a surprise to ypu." Without a word
Mrs. Durgess reeled and fell dend at his
feet. Doctors said the cause of death
was heart failure.
Two nights after the funeral tho
house wob entered by burglars and several
hundred dollars were taken. A few-days
later a valuable horse and two
cows became 111 with a mysterious ailment
nnd died.
.
Swimming Match.
A special match swimming race" series
has been arranged by the Olymp'c
Club of San Francisco between Scott
Lenry and H. A. Wldeman, of Honolulu,
the champion swimmers of tho
club, which offers a special rtiedal for
any records broken. The . final rate,
100-yard dash, was to have taken place
last night.
- ..
A fight In Austria resulting from a
vendetta of twenty years' standing caused
the death of seven and wounded
NCOME LAW
IS VALID
Minor Defects Do
' I'm -
Not Affect
Tax.
The income tax law is valid.
The Illegality of the law In
sections not vital does not
k make the law In Its entirety tin- 'if
k constitutional.
The Legislature has the jwwer 1r
k to discriminate between
uals and corporations, providing
k the classification' Is not arbitrary. '
k The exemption (it $1,000 Is not k
k excessive, and the Legislature
k' has the power to place
k nnco companies In n class by
k themselves for the purpose of k
'k taxation.
The above are in brief tho holdings
of the Supremo Court of Hawaii In the
test of tho Income tax, made upon a
statement of agreed facts. The test ns
to corporations was made by the
Sugar Company, which ,imld the
tax and. then appealed from the refusal
of tho assessor to return the money.
The test ns to Individuals Is made In
the case of George II, Robertson. The
opinion sustaining tho law as passed
by the Legislature Is written by Chief
Justice Friar, Judge Gulbralth dissent
ing. No further move will he made In
the case until nfter consultation be
tween tho interested parties.
The substance of tho findings of the
court Is given In tho syllabus, which Is
as follows:
"Parts of a statute may bo Invalid
wlthoutrcndcrlng the statute. Invalid as
a whole. No opinion Is expressed as to
tho Invalidity of certain clauses of tho
Income tax law which nro claimed to violate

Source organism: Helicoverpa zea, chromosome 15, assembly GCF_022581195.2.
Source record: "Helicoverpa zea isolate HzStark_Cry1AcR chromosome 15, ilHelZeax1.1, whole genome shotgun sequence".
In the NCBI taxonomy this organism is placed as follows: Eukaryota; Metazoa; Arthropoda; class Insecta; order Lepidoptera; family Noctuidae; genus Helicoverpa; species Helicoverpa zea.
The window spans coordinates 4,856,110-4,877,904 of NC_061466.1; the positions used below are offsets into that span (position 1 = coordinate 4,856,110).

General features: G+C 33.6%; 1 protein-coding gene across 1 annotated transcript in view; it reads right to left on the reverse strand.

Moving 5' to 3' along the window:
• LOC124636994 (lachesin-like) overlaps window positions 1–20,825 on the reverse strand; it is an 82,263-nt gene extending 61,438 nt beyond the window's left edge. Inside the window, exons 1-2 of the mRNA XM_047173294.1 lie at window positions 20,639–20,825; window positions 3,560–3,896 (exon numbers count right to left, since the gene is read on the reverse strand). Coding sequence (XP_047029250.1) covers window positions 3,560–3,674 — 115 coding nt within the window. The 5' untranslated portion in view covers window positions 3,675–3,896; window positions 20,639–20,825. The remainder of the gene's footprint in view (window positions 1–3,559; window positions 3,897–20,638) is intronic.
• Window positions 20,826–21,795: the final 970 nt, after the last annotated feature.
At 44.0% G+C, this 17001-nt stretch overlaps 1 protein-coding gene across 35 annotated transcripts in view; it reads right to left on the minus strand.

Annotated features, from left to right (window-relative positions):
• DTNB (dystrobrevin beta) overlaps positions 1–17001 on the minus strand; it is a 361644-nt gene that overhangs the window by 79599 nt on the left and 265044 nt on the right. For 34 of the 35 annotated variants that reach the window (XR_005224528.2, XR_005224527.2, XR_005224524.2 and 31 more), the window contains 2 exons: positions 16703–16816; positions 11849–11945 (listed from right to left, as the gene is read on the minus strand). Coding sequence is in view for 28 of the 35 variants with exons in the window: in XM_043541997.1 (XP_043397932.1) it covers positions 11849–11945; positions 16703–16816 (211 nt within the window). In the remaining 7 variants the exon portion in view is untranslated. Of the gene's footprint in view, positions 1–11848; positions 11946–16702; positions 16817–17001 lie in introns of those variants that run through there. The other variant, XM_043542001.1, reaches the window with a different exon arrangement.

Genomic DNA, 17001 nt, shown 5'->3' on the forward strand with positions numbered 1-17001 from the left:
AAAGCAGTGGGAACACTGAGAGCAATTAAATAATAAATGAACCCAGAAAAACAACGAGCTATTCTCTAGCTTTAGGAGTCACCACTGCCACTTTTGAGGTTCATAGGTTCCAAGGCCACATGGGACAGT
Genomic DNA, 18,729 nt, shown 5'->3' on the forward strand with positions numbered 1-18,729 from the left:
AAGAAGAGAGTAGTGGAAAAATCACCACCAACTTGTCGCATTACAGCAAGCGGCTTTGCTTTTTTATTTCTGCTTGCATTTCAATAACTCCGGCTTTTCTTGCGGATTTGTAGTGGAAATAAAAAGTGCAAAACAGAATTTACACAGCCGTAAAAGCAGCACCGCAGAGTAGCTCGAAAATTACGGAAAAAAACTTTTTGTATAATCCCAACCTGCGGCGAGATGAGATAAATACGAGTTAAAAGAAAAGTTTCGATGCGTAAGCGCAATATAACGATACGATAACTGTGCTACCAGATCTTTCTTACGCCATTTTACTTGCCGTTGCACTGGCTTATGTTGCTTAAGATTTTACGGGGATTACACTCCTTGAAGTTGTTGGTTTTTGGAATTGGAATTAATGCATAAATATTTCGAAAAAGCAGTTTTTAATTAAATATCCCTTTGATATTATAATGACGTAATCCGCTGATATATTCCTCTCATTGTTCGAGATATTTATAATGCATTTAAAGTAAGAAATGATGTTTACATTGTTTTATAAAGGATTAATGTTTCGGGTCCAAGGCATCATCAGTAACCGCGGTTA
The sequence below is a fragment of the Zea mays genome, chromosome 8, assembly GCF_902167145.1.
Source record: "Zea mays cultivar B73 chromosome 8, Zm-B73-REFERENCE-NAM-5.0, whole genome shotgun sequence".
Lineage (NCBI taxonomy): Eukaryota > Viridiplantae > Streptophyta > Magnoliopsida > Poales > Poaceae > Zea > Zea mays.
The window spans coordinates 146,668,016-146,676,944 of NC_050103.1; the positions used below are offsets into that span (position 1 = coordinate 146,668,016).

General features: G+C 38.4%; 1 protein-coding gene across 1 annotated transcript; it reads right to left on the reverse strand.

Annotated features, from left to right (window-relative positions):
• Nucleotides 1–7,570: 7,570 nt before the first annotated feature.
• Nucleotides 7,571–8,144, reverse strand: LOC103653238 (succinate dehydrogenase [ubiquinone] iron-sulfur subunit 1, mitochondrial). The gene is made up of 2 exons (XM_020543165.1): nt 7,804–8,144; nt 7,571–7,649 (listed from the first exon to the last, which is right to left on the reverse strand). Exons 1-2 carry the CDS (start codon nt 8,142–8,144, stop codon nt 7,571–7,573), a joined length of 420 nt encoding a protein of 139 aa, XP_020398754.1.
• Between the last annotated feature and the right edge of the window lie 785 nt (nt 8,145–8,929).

tho constitutional guarantees against
self-incrimination, unreasonable soarchoa
and- seizures, excessive fines nnd cruel
nnd unusual punlshmonts, Inasmuch as
no action has been taken under those
cluuses, und thoy would not, If Invalid,
affect tho remalndor of tno statute
"If tno Territorial legislature cannot
tax tile Interest from Un.ted States
bonds and the salaries of tho Judges of
tho Supremo and Circuit Courts of the
Territory, still tho Income tax law would
not bo Invalid us a whole tliough general
Hn terms and not expressly excepting
such Interest and salaries. A law may
In
within i
letter without being vo'd as a whole,
'i he Invalid part, to uvold affecting tho
remainder of tho law, need not bo in a
separata clause.
"Tho leglRlatura may classify thu ob
jects of taxation, provided tho classifica
tion Is not merely arbitrary.
"Th legislature may placo' Individuals
In one class and corporations In another
class, exempting tho Incomes of the
former up to one thousand dollars In lieu
of a deduction for perronol and family
expenses, nnd not allowing a similar exemption
to corporations, thoy having no
such expenses, a deduction bf other
necessary expenses bo.ng allowed in 'botn
cases.
"An exemption of all Incomes to tho
amount of one thousand dol ars Is not
Invalid on tho ground that It Is
"Such exemption Is valid though allowed
only for the nggrcgito Incomo of all
members of, a family comp:scd of ono or
both parents and ono or moro minor
ciilldrcn, or husband and wife; nnd fpr
each ward except whore two or moro
wards aro comprised In ono fam ly. In
which caso tho aggregate deduction shall
not exceed ono thousand do lnrs,
"In estimating tho Incomo from sales
of personal property, a taxpayer may
lawfully bo permitted to omit products
produced nnd consumed by himself and
not sold.
-he legislature may lawfully put foreign
Insuiance companies In a class by
themselves, and tax. them one per cent,
on their gross Income and other persons
and corporations two per cent, on their
net Income arid ono per cent, on their
property."
-.
i
Lower Court Affirmed.
The Supreme Court handed down un
opinion yesterday affirming the decision
of the lower court in the case of the
Walluku Sugar Company vs. the Hawaiian
Commercial & Sugar Co. The
opinion was written by Judge Perry,
Chief JustlceFrear dissenting. The
complainant asked for an injunction' to
restrain respondent from digging a tunnel
under, through or across certain
land, situate nt Walluku, Maul, which
l claimed. The question was as to the
Ownership of the land crossed by the
tllnnpl nnri hlmrnri nnnn till Intprnrpta
1 ilon of the IfaAva'llan words In the
deeds. The cburt holds that tho complainant
did not prove title to land in
question and affirms tho lower court,
which was for defendant. Judge Frear
dissents, holding that the words In the
deed conveyed the land to the center ot
the stream to the complainant.
I -
i' "Her Majesty. .Lllluokalanl, invites
you to a breakfast a't Washington
1 place. Monday, September !," is the
way the queen's invitation to her
friends reads. The occasion . Is hr
majesty's birthday, which will be celebrated
in' fitting stylt. Trie day wilt
commence, with. abreakfast. and In tha
(afternoon a bg luau will Da given,
which will be presided over by
In' person.